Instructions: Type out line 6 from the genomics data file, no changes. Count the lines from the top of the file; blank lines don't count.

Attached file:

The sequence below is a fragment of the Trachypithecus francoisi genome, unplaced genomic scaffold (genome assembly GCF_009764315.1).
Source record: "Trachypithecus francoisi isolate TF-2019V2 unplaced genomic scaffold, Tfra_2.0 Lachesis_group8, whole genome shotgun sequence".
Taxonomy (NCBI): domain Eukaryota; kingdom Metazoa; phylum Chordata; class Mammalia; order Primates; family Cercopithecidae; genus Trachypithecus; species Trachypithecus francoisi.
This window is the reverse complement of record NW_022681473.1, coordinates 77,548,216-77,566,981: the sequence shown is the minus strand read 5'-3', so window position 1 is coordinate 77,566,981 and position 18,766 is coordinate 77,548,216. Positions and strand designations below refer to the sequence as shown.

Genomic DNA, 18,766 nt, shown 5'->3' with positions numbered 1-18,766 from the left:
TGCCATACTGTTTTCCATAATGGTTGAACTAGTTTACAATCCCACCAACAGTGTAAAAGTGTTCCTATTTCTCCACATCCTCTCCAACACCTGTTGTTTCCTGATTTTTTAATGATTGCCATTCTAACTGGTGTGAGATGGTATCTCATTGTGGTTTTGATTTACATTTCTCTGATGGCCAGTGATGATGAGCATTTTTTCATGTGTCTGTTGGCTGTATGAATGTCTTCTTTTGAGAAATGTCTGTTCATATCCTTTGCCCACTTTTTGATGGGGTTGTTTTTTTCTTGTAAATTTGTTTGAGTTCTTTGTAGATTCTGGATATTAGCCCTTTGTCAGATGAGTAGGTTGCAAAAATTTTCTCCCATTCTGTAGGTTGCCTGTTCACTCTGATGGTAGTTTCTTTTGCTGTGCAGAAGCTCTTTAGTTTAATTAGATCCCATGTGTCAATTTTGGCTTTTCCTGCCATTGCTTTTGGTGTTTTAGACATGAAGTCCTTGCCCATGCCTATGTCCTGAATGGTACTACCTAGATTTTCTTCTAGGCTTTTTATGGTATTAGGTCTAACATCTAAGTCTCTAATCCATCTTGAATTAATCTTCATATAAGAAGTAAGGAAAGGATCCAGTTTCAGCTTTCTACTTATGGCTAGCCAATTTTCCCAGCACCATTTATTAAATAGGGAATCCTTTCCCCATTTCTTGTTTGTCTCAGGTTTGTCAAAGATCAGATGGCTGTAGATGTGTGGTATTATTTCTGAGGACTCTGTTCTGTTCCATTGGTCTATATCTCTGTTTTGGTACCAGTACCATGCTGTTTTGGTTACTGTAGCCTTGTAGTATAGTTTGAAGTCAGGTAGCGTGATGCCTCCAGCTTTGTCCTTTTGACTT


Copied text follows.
TGCCATACTGTTTTCCATAATGGTTGAACTAGTTTACAATCCCACCAACAGTGTAAAAGTGTTCCTATTTCTCCACATCCTCTCCAACACCTGTTGTTTCCTGATTTTTTAATGATTGCCATTCTAACTGGTGTGAGATGGTATCTCATTGTGGTTTTGATTTACATTTCTCTGATGGCCAGTGATGATGAGCATTTTTTCATGTGTCTGTTGGCTGTATGAATGTCTTCTTTTGAGAAATGTCTGTTCATATCCTTTGCCCACTTTTTGATGGGGTTGTTTTTTTCTTGTAAATTTGTTTGAGTTCTTTGTAGATTCTGGATATTAGCCCTTTGTCAGATGAGTAGGTTGCAAAAATTTTCTCCCATTCTGTAGGTTGCCTGTTCACTCTGATGGTAGTTTCTTTTGCTGTGCAGAAGCTCTTTAGTTTAATTAGATCCCATGTGTCAATTTTGGCTTTTCCTGCCATTGCTTTTGGTGTTTTAGACATGAAGTCCTTGCCCATGCCTATGTCCTGAATGGTACTACCTAGATTTTCTTCTAGGCTTTTTATGGTATTAGGTCTAACATCTAAGTCTCTAATCCATCTTGAATTAATCTTCATATAAGAAGTAAGGAAAGGATCCAGTTTCAGCTTTCTACTTATGGCTAGCCAATTTTCCCAGCACCATTTATTAAATAGGGAATCCTTTCCCCATTTCTTGTTTGTCTCAGGTTTGTCAAAGATCAGATGGCTGTAGATGTGTGGTATTATTTCTGAGGACTCTGTTCTGTTCCATTGGTCTATATCTCTGTTTTGGTACCAGTACCATGCTGTTTTGGTTACTGTAGCCTTGTAGTATAGTTTGAAGTCAGGTAGCGTGATGCCTCCAGCTTTGTCCTTTTGACTT